Workers need more protection in their sunset years
Updated: 2018-04-06 07:24
The Hong Kong SAR Government is said to be finalizing a proposal to address a highly controversial clause in the pension fund scheme that has practically denied employees any severance pay on retirement.
An earlier government proposal seeking to balance the interests of employers and workers was roundly rejected. Both sides refused to accept the compromise formula which was considered by employers to be too costly for business, while employees complained that it fell far short of meeting their basic demand.
Chief Executive Carrie Lam Cheng Yuet-ngor set reforming the pension scheme - the Mandatory Provident Fund - as one of her major policy initiatives when she took office last year. To make it acceptable to both employers and workers, the new proposal, details of which have yet to be revealed, would almost certainly involve a much larger injection of government funding than what was previously recommended to compensate employers for the additional costs involved.
As such, there would be little excuse for the powerful employers' groups to reject it. Doing so against the backdrop of a booming stock market and escalating property prices would deepen social discontent already fueled by the widening wealth gap.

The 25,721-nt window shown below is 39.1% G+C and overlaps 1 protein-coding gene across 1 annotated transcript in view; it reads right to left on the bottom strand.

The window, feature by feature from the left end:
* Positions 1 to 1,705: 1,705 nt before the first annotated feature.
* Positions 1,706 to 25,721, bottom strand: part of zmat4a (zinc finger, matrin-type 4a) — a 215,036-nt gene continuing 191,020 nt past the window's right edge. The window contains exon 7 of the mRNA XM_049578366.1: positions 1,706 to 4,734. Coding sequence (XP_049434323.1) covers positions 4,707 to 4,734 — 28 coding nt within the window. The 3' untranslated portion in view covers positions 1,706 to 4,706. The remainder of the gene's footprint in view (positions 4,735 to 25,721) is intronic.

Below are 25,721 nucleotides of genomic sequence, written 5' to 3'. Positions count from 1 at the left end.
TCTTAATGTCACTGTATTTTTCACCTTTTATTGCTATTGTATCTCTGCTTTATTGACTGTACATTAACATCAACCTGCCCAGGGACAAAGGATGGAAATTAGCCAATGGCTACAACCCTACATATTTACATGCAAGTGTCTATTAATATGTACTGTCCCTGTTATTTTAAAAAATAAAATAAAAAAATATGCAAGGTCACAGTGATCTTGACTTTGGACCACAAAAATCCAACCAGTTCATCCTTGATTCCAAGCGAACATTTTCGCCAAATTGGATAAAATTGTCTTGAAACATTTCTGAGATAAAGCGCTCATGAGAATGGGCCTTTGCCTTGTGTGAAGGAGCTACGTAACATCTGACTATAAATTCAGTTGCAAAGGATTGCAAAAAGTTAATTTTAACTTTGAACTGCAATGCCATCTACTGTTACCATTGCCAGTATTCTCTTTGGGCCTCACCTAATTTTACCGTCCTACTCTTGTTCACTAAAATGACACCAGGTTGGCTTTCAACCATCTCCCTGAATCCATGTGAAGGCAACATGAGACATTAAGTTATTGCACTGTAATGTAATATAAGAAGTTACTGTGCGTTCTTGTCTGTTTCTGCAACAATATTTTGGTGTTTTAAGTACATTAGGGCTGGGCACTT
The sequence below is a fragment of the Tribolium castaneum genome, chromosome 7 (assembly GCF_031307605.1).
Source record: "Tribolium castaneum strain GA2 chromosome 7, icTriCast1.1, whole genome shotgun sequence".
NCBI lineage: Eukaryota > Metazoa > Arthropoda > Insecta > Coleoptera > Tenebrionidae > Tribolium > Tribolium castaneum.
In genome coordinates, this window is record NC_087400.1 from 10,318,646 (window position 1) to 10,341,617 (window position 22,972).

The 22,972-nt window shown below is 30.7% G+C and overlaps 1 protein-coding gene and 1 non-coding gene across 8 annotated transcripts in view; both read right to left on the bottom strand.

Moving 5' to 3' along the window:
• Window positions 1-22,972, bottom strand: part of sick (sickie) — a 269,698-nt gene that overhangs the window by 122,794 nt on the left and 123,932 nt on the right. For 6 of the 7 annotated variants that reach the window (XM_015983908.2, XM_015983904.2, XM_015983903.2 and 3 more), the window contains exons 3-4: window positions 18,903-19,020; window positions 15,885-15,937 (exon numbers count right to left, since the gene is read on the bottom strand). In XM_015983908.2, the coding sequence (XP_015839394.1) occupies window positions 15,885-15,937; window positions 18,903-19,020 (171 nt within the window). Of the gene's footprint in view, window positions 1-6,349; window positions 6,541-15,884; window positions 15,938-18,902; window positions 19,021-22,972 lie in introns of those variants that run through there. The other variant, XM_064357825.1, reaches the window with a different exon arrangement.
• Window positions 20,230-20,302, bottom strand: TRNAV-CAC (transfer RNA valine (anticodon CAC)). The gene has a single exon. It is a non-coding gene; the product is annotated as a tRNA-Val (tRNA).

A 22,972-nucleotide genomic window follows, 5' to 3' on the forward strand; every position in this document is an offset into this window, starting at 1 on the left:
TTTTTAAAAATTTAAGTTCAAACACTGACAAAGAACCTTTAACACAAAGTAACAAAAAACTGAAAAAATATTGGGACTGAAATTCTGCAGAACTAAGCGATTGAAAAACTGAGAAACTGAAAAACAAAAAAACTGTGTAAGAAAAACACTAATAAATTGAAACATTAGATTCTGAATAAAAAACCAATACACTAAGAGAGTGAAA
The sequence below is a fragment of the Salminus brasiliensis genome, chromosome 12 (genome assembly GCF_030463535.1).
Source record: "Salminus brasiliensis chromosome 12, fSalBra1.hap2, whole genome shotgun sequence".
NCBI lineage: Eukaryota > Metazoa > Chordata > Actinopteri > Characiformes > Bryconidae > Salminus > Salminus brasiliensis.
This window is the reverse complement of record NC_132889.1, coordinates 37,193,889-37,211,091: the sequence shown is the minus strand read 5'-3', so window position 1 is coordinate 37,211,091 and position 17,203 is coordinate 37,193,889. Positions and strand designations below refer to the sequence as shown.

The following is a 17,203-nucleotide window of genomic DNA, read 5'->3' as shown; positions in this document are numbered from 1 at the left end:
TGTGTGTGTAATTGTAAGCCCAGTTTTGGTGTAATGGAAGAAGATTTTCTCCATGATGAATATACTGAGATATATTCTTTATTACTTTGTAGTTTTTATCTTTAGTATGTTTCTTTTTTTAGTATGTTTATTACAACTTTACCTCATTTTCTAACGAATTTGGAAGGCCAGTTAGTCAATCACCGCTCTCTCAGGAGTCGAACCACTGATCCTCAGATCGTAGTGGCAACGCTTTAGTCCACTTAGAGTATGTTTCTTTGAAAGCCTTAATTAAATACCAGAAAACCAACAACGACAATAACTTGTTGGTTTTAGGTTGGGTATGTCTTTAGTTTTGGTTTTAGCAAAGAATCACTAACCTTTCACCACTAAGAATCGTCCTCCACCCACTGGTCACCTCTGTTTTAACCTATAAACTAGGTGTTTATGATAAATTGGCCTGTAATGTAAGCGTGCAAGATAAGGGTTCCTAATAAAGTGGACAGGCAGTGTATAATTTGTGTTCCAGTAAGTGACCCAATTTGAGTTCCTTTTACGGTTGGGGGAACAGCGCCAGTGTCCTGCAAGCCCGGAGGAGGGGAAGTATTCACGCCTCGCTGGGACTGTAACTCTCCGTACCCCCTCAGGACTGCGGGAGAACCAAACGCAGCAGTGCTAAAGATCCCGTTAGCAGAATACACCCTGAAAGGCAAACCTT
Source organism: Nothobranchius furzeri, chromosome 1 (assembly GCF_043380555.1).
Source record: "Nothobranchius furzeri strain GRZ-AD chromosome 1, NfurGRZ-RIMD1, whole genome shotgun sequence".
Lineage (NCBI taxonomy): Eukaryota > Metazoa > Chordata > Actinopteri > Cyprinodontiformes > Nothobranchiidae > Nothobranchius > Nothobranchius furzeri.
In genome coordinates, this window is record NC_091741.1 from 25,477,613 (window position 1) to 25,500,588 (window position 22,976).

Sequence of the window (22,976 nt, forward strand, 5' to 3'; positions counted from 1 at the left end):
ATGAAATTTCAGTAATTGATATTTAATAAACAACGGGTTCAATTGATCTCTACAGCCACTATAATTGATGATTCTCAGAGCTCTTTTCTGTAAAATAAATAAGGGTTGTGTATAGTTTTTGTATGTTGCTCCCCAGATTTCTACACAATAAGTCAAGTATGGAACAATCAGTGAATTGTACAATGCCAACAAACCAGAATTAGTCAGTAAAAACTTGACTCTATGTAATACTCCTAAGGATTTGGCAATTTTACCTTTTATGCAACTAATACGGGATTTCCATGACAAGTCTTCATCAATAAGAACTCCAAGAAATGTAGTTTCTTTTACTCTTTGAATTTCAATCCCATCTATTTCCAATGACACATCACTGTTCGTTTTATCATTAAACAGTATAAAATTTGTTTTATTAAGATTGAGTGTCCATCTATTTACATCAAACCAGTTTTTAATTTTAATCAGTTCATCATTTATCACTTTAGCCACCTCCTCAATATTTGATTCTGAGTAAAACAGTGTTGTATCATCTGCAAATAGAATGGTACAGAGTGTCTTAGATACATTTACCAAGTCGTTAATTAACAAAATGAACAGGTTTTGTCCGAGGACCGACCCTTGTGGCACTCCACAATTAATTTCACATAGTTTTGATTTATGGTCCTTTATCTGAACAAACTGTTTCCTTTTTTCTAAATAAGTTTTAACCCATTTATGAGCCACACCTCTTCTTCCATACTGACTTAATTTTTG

Despite a robust job market, average workers' wages have remained almost static for many years. Inflation has remained low, and any price hike would threaten the livelihood of low-income families who are already burdened by soaring rentals. The rising cost of living and static wages have made it difficult for many households to save up decent amounts of money for retirement.
Previous talk of introducing a universal pension scheme to replace the woefully inadequate MPF evaporated due to the high costs involved, and which was branded by the government as unsustainable. For that reason, it's all the more important for workers to fight for a better deal under the existing system, which was seen to have made too many compromises to employers when it was launched in late 2000.
Amid a rapidly graying population, more workers are set to retire in the coming years. The MPF, in its present form, provides little meaningful protection. Reform is long overdue, and the responsible thing for employers to do is to share the added costs.
(HK Edition 04/06/2018 page7)